Project

General

Profile

Support #1231

Percentage of young people living with their parents in England

Added by Louise Luo over 1 year ago. Updated about 1 year ago.

Status:
In Progress
Priority:
Normal
Assignee:
Category:
-
Start date:
08/21/2019
% Done:

50%


Description

Hi,

I found the percentage of young people (aged 20-34 years old in each wave) living with their parents in UKHLS is inconsistent with the percentage in Labour Force Survey.

I used n_npns_dv to derive whether young graduates are living with their parents. I used cross-sectional weight n_indpxub_xw (I also tried longitudinal weight) to adjust the sample. My case study is in England.

I found that the percentage of young people living with their parents rose from 25% in wave 1 to 46% in wave 8. However, in the LFS, this figure was also 25% in 2009 but only 28% in 2018. Not sure if I can do anything to close this 18% gap.

Many thanks.

Louise


Files

Living with parents.do (1.39 KB) Living with parents.do Louise Luo, 08/21/2019 02:44 PM
w1_project_instructions.pdf (2.12 MB) w1_project_instructions.pdf Alita Nandi, 09/02/2019 06:00 PM
#1

Updated by Alita Nandi over 1 year ago

  • Status changed from New to In Progress
  • Private changed from Yes to No

Hi Louise,

We are looking into this issue and will get back to you soon.

Best wishes,
Alita

#2

Updated by Stephanie Auty over 1 year ago

  • % Done changed from 0 to 10
#3

Updated by Louise Luo over 1 year ago

Hi Alita,

I check the figures using longitudinal weight (indpxnub_lw) in a balanced panel today. I found the percentage of young people living with parents dropped from 41% in 2012 to 23% in 2017. This seems to be controversial to that indicated in https://www.ons.gov.uk/peoplepopulationandcommunity/birthsdeathsandmarriages/families/articles/whyaremoreyoungpeoplelivingwiththeirparents/2016-02-22 .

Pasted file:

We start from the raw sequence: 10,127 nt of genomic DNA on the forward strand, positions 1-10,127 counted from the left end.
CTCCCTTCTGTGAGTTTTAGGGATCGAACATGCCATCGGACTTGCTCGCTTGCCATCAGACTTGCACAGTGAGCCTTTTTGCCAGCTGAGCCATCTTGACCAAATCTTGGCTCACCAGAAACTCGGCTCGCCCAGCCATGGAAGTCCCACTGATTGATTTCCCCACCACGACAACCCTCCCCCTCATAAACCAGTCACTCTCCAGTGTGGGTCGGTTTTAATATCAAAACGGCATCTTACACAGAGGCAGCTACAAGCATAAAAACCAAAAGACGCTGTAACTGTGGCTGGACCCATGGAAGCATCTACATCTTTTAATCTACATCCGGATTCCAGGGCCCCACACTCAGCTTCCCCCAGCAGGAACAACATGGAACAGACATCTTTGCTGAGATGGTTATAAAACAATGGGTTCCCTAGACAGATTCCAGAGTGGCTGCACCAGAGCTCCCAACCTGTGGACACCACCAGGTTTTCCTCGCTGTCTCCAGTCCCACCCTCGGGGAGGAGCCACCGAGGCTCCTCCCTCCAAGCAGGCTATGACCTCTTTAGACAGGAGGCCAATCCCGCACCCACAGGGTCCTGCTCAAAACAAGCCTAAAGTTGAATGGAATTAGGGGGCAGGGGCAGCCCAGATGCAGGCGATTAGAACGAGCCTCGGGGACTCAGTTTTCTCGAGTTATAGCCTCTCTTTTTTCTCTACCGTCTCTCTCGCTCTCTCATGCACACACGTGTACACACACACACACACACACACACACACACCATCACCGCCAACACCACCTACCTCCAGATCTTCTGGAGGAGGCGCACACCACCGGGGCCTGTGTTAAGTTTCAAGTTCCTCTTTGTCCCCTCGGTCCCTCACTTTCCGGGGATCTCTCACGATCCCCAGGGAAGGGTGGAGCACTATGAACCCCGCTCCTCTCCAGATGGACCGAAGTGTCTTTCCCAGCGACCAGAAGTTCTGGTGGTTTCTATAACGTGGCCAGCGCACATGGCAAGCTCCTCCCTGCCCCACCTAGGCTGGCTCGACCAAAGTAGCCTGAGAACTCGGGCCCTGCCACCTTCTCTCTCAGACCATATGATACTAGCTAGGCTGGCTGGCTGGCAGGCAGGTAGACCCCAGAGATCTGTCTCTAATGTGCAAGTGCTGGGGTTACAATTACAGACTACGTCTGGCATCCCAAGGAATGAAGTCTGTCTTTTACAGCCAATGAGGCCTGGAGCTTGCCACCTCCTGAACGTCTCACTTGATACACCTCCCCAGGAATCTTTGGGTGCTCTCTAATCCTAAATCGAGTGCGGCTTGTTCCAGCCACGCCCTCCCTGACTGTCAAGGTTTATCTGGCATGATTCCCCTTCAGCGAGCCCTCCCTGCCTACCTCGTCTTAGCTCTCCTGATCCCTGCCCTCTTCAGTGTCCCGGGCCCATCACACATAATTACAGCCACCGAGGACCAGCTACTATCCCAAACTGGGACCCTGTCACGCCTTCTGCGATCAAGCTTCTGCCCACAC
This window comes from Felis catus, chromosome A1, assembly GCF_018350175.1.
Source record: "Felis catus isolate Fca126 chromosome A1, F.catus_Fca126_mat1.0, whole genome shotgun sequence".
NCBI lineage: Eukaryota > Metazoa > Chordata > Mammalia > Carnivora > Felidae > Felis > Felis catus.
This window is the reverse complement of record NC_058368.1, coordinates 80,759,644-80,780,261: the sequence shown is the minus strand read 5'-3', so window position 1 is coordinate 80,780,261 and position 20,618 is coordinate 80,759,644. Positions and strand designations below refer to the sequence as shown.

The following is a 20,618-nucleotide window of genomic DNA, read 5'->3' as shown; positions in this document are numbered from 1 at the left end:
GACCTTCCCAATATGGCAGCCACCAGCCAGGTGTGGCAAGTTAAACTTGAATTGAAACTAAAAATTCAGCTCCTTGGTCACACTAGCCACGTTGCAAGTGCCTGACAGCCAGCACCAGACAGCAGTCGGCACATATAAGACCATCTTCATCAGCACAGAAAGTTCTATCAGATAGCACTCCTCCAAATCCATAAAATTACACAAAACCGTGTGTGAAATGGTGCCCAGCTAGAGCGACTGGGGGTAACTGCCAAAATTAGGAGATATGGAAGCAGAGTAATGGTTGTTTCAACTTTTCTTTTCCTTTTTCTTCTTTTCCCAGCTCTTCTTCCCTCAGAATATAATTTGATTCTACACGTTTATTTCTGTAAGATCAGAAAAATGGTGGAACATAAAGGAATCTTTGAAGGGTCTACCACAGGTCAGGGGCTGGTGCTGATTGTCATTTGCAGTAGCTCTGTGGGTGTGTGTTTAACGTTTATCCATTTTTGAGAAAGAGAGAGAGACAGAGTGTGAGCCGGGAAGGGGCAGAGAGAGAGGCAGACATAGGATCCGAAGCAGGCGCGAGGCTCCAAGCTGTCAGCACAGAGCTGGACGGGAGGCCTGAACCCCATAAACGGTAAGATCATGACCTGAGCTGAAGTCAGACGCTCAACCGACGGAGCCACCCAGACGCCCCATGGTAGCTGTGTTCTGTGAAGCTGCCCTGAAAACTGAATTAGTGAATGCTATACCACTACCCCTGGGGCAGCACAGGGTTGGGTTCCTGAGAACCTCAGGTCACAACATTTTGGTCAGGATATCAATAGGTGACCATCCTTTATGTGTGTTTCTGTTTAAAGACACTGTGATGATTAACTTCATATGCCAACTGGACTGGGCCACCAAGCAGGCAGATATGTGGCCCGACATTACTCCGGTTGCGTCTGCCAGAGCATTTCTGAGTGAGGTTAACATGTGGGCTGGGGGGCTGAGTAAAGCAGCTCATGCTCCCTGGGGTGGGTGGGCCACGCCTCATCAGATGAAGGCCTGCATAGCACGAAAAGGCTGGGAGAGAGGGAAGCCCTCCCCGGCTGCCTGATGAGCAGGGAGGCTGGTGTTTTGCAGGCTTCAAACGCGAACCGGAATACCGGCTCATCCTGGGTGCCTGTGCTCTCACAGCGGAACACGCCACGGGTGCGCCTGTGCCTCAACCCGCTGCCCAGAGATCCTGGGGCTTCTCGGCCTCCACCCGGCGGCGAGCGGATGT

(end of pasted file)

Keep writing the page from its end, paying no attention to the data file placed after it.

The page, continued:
Best,
Louise

#4

Updated by Alita Nandi over 1 year ago

Hello Louise,

Sorry for the delay in getting back to you. Our team has looked at the ONS report you are referring to and our data. Here are some possible reasons for the difference you found:

1) In the ONS table notes, it is mentioned “Once a person either lives with a partner or has a child, they are considered to have formed their own family and are no longer counted as being part of their parents’ family even if they still live in the same household*. Therefore such people are deemed to be not living with their parents here.” -> which leads to the conclusion that LFS figures might underestimate the proportion of young people living with parents as, for example, lone parents (mostly single mothers), or multigenerational households would not be taken into account. So, see if after using the LFS definition of household and applying that to our data, the difference in proportions of 20-34 year olds living with their parents across the two surveys reduces.
*See page 40 of the attached document to see how households are defined in our study

2) Other things to take into consideration from the notes under the tables “Students living in halls of residence during term-time and living with their parents outside term-time are counted as not living with their parents here.” In UKHLS, some young people are enumerated in household grid (indall file) but could indeed live most of the year elsewhere (e.g. in the student halls).

3) There may be differential attrition with young people living with their parents less likely to attrit (when people move the risk of losing contact with them increases).

Hope this helps. If you have further questions or follow-up please let us know.

Best wishes,
Alita

#5

Updated by Louise Luo about 1 year ago

Hi Alita,

Thanks for your reply.

Best wishes,

Louise

Also available in: Atom PDF